Sunday, 10 August 2014

Opera coats

What, exactly, characterizes an opera coat (also described as an ‘evening coat’) seems to vary depending on where you look. For some it must be loose fitting, whereas elsewhere a fitted coat is described as an ‘opera coat’. Some insist on floor or ankle length, others allow it to be shorter. All definitions agree on one thing however; opulence is a must. Luxurious fabrics, rich decoration, tassels, fur – all of these feature heavily.

The earliest garments defined as opera coats which I have been able to find are from the late 19th century, and look quite close-fitting.

Charles Frederick or Jean-Phillipe Worth, 1889

Worth, 1894

Couture coat,  poss Worth, 1890s

It was in the 20th century that opera coats really came into their own however, especially in the early teens and 1920s. By this time, the coats had become far looser, presumably to ensure that they did not crush the dress underneath.

Poiret, 1912, from Met Museum

Poiret, 1911, from Met Museum

Most of the coats of this period wrapped over and closed with a single, low fasten, which was often a major element of the coat’s decoration.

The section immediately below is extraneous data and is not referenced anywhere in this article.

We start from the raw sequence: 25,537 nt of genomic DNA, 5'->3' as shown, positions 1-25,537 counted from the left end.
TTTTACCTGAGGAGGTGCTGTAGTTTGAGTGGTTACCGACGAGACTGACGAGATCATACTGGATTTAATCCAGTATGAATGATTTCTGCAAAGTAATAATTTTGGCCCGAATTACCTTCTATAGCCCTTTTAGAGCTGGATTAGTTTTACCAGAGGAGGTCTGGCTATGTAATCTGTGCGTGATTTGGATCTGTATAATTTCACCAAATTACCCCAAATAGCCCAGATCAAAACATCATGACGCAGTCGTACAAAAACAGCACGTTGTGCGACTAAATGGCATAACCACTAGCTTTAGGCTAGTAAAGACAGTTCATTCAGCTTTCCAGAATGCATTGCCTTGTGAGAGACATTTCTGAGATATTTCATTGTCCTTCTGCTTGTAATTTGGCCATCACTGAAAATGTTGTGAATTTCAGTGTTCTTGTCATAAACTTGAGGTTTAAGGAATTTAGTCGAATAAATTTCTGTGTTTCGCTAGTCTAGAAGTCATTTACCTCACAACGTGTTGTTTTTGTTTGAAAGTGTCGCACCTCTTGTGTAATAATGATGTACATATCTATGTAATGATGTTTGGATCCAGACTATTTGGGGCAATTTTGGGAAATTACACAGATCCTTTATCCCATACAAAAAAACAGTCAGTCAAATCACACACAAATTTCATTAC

Evening coat with tasseled fasten, Babani, 1910

Poiret, 1912, fasten detail

However this coat by Lucile was designed to be worn open, to show off the dress underneath.

Lucile, c1911, Museum of London

To me, this rather seems to miss the point of a coat. There again, I don’t suppose that many of Lucile’s customers went to the opera by getting the Tube (London Underground) to Covent Garden station and then walking to the opera house, whatever this poster may suggest!

London Underground poster by Horace Taylor, 1924

It wasn’t just the front of an opera coat which could be decorated, the back was frequently embellished as well.

1913 coat from Met Museum

In the 1920s, collars of heavily ruched velvet seemed to become a frequent feature on opera coats.

1928 beaded and embroidered velvet, from Phoenix Art Museum

Metallic fabrics also appeared more, including that Art Deco favourite, assuit.

1926, from Met Museum

While opera coats may seem to belong to a bygone era, as this article shows, they are still sought after today. It seems that nothing conveys luxury like an opera coat, a thought which was presumably on Sir John Lavery's mind when he painted his wife, Hazel, wrapped in one.

Hazel in Rose and Gold, Sir John Lavery, Walker Art Gallery

If you too would like to revel in the sumptuousness of opera coats, I've collected lots more images of opera coats on this Pinterest board.

No comments:

Post a Comment